David Beckham’s second life

Ex-football star David Beckham certainly seems to glide through life. But what exactly is it that he does?


In The Daily Telegraph, James Brown writes a highly flattering piece about David Beckham (pictured), saying he has glided "into an outrageously attractive second life" and that, in whatever ambassadorial or advertising work he undertakes, he "looks right". Brown quotes Luke Johnson's recent claim that ambition is bad for your health, adding that Beckham's greatest feat "has been making what he does look effortless".

But what does he do? He certainly seems to glide through life, though it's hard to detect much sign of new ambition. Still, the bar for ex-footballers isn't exactly high, so perhaps we should admire him as he turns 40 for looking so trim and immaculate. Brown tells the story of two blokes at a bar watching an important football game and becoming increasingly annoyed "by a huge walrus of a bloke who was shouting at the television".

The man looked as if he was barely capable of kicking a football, and someone asked the barman: "Why does that fat b****** think he knows anything about football?" The barman replied: "Ask him he won two European Cups with Nottingham Forest, and the Cup with Liverpool." It was the legendary 1970s centreback, Larry Lloyd, who, as Brown says, "now clearly enjoys the things that come on plates".

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A gallery of rogues and thieves

Knowing a couple of aspiring young musicians, I enjoyed Roger Waters's rant about Silicon Valley. The Pink Floyd singer and bass guitarist told The Times how glad he is he was born in 1943 and not 1983. He grew up in the days when, as he put it, "there was a music business and the takeover of Silicon Valley hadn't happened". In those days you could make a proper living writing and recording and playing songs unlike nowadays.

Luckily for him, he says, his heyday happened when "this gallery of rogues and thieves had not yet interjected themselves between the people who aspire to be creative and their potential audience and steal every f***ing cent anybody ever made and put it in their pockets to buy f***ing huge mega-yachts and Gulfstream Fives with. These thieves! It's just stealing. And that they're allowed to get away with it is just incredible." Perhaps it is, but then, as Waters admits, a whole generation has now grown up believing that music should be free. The next generation is unlikely to feel any differently.

Boris isn't quite what he seems

As Matthew Parris noted in The Times, right-wing Tories may well end up adopting Boris Johnson as their candidate one day. But, as Parris also says, they don't seem to have noticed that Boris is to the left of David Cameron.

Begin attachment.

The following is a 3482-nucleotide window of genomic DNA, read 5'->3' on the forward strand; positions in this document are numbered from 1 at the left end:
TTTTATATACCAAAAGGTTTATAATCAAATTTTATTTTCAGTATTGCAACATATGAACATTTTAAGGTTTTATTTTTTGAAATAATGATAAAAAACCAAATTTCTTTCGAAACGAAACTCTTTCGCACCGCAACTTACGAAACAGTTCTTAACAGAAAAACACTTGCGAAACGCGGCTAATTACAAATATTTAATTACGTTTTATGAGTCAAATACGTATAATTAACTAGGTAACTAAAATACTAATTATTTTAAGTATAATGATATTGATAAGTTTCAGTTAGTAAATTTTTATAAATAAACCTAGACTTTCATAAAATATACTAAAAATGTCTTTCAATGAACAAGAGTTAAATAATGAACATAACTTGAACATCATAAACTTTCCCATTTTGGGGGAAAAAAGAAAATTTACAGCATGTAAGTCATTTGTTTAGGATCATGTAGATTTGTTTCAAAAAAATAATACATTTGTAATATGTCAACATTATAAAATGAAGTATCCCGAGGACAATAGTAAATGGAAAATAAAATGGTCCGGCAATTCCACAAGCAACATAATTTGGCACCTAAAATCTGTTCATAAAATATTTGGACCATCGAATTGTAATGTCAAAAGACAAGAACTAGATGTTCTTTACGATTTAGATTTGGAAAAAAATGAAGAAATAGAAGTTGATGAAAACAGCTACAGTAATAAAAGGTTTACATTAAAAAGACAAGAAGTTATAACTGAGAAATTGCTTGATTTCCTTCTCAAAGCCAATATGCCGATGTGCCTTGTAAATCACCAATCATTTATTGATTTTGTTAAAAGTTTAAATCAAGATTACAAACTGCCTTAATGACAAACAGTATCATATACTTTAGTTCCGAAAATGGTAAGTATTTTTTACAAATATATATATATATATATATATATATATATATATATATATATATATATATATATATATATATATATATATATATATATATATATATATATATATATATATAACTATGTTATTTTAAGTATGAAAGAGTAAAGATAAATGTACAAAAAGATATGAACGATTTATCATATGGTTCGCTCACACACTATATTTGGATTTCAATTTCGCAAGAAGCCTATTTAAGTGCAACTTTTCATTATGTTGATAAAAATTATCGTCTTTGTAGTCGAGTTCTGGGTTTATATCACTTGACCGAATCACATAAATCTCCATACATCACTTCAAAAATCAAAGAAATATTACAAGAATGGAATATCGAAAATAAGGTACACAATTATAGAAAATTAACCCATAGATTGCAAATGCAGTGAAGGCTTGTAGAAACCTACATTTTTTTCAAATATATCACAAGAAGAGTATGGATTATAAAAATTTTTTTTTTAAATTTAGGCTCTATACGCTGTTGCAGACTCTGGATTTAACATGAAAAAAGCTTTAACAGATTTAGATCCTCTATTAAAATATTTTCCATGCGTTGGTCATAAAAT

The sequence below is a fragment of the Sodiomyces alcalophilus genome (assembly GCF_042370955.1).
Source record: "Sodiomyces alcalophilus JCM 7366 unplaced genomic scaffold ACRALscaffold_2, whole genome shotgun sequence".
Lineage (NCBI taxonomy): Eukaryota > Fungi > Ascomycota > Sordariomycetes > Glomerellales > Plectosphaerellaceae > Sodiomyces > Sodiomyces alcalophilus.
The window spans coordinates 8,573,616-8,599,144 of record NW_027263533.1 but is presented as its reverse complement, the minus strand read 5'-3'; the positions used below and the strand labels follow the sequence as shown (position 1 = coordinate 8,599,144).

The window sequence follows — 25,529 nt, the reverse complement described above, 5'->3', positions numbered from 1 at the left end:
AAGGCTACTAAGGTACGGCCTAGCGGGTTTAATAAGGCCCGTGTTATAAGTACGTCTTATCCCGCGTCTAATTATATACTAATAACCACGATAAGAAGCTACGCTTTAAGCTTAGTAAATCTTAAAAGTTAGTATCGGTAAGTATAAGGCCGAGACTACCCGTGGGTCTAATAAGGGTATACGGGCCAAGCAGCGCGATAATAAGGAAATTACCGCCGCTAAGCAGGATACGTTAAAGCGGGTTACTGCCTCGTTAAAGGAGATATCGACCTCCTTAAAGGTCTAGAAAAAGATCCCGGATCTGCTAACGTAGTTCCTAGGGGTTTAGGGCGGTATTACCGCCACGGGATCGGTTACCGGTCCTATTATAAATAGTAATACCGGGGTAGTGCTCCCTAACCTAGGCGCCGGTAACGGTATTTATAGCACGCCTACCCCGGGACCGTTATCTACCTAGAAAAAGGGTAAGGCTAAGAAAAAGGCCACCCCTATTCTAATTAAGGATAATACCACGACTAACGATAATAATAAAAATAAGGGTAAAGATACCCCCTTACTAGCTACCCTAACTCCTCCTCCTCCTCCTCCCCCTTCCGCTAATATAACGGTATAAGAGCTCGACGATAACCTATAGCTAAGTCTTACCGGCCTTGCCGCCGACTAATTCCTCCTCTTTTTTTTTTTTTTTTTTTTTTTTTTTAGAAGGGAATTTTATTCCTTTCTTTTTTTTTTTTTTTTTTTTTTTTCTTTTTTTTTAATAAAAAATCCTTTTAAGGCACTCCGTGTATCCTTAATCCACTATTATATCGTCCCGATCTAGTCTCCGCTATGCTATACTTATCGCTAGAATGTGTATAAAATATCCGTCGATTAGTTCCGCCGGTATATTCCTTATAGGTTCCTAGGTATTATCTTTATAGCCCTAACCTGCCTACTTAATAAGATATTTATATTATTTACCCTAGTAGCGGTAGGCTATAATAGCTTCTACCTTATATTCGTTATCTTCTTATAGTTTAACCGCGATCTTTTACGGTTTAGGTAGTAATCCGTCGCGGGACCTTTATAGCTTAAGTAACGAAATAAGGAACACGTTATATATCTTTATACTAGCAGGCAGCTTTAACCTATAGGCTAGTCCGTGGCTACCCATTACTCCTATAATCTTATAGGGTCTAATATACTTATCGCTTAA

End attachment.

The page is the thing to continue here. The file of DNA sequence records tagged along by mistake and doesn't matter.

A clue as to his priorities emerged last week when he told The Spectator: "I don't mind people in the sharp end of the plane guzzling Chateau Margaux but what people won't accept is those at the back of the plane finding their in-flight meal smaller and their conditions getting more and more cramped." We'll hear a lot more of this kind of thing, I predict, once Johnson is back in the Commons.

Tabloid money: the rise of the Ikea divorce

Last year, one local council settled 28 compensation claims at a total cost of £773,390. It is either "a particularly hazardous place," notes Ross Clark in the Daily Express, or "the council and its insurers are a little too keen to give in to the lawyers who bring these claims". Some people "genuinely suffer from negligence on the part of public bodies", but "for too many Britons, making compensation claims is now seen as an alternative to working or playing the lottery".

Such claims are draining the NHS budget and "adding an average of £93 a year to motorists' premiums". Instead of paying out huge sums for minor injuries, compensation should be limited to "nothing but a bit of advice to be a bit more careful next time".

An American therapist thinks that shopping at Ikea is "one of the biggest causes of marital disputes and eventual divorce", says Rod Liddle in The Sun. However, her solution is to force her clients "to work together on self-assembly items at home and report back on how it all went". If my wife and I took her advice "I'd have an Allen key implanted in my right eyeball even before we'd counted all the little screws and laid the planks of wood out on the floor". The problem is that there's no way out, since trying to avoid the "Swedish hellhole" because "the football's on" is also certain to lead to "bitter marital disagreement".

The Mirror's Fiona Phillips says she turned down an invitation to be public health minister in Gordon Brown's government. But she regrets passing up the chance to ensure that food manufacturers were "savagely whipped into shape, made to take responsibility and forced to adhere to strict limits on fat, sugar and salt". Instead, a decision to scrap a salt-reduction drive "has cost 6,000 lives" what's more, the makers of junk food "have all had unprecedented access to government since 2010". It is staggering "how we're duped by the shameless food industry's hunger for cash, which comes at the expense of our health".